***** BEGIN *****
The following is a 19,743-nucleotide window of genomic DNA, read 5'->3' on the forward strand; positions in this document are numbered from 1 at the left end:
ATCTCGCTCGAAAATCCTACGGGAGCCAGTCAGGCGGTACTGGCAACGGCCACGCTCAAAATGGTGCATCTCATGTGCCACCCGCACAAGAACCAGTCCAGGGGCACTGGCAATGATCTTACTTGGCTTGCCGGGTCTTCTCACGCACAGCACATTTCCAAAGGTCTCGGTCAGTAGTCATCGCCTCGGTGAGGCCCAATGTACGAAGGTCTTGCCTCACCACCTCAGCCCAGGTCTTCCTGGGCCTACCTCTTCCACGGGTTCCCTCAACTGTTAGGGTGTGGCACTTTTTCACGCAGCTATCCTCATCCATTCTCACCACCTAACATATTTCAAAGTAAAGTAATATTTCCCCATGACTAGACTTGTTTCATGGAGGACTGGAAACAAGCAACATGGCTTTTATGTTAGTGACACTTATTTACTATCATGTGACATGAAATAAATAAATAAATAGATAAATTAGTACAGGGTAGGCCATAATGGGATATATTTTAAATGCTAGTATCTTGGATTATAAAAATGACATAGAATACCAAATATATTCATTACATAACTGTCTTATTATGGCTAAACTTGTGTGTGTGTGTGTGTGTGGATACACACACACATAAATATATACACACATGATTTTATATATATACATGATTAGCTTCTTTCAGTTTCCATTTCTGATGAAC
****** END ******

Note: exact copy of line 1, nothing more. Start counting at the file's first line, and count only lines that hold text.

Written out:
The following is a 19,743-nucleotide window of genomic DNA, read 5'->3' on the forward strand; positions in this document are numbered from 1 at the left end: